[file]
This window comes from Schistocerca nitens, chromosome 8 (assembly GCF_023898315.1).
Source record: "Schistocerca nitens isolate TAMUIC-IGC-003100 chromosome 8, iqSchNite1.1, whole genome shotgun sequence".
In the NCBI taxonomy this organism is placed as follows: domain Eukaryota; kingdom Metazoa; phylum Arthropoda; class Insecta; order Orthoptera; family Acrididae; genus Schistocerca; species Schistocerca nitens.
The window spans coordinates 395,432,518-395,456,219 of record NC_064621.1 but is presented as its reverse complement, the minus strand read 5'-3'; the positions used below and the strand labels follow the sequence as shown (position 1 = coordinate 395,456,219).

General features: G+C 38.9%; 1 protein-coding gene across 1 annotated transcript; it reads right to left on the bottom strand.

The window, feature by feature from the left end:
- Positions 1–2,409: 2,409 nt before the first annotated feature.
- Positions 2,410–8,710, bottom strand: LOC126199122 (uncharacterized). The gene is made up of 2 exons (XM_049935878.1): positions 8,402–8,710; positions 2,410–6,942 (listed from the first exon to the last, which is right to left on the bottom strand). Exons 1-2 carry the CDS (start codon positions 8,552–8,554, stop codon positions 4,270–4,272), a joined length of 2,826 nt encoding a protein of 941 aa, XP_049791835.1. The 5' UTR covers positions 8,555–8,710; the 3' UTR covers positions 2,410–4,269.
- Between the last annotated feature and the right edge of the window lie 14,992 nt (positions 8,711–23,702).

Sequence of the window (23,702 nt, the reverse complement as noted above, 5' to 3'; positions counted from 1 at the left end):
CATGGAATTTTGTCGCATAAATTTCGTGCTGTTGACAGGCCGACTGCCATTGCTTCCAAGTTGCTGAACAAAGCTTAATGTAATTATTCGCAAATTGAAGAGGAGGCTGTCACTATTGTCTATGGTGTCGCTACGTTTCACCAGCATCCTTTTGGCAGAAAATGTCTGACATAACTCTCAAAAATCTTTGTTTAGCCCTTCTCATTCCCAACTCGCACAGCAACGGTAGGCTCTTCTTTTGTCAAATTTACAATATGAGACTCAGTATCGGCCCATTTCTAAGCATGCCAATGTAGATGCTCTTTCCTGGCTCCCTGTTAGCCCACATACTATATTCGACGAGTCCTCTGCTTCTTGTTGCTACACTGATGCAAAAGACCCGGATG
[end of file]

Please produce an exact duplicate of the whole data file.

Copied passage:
This window comes from Schistocerca nitens, chromosome 8 (assembly GCF_023898315.1).
Source record: "Schistocerca nitens isolate TAMUIC-IGC-003100 chromosome 8, iqSchNite1.1, whole genome shotgun sequence".
In the NCBI taxonomy this organism is placed as follows: domain Eukaryota; kingdom Metazoa; phylum Arthropoda; class Insecta; order Orthoptera; family Acrididae; genus Schistocerca; species Schistocerca nitens.
The window spans coordinates 395,432,518-395,456,219 of record NC_064621.1 but is presented as its reverse complement, the minus strand read 5'-3'; the positions used below and the strand labels follow the sequence as shown (position 1 = coordinate 395,456,219).

General features: G+C 38.9%; 1 protein-coding gene across 1 annotated transcript; it reads right to left on the bottom strand.

The window, feature by feature from the left end:
- Positions 1–2,409: 2,409 nt before the first annotated feature.
- Positions 2,410–8,710, bottom strand: LOC126199122 (uncharacterized). The gene is made up of 2 exons (XM_049935878.1): positions 8,402–8,710; positions 2,410–6,942 (listed from the first exon to the last, which is right to left on the bottom strand). Exons 1-2 carry the CDS (start codon positions 8,552–8,554, stop codon positions 4,270–4,272), a joined length of 2,826 nt encoding a protein of 941 aa, XP_049791835.1. The 5' UTR covers positions 8,555–8,710; the 3' UTR covers positions 2,410–4,269.
- Between the last annotated feature and the right edge of the window lie 14,992 nt (positions 8,711–23,702).

Sequence of the window (23,702 nt, the reverse complement as noted above, 5' to 3'; positions counted from 1 at the left end):
CATGGAATTTTGTCGCATAAATTTCGTGCTGTTGACAGGCCGACTGCCATTGCTTCCAAGTTGCTGAACAAAGCTTAATGTAATTATTCGCAAATTGAAGAGGAGGCTGTCACTATTGTCTATGGTGTCGCTACGTTTCACCAGCATCCTTTTGGCAGAAAATGTCTGACATAACTCTCAAAAATCTTTGTTTAGCCCTTCTCATTCCCAACTCGCACAGCAACGGTAGGCTCTTCTTTTGTCAAATTTACAATATGAGACTCAGTATCGGCCCATTTCTAAGCATGCCAATGTAGATGCTCTTTCCTGGCTCCCTGTTAGCCCACATACTATATTCGACGAGTCCTCTGCTTCTTGTTGCTACACTGATGCAAAAGACCCGGATG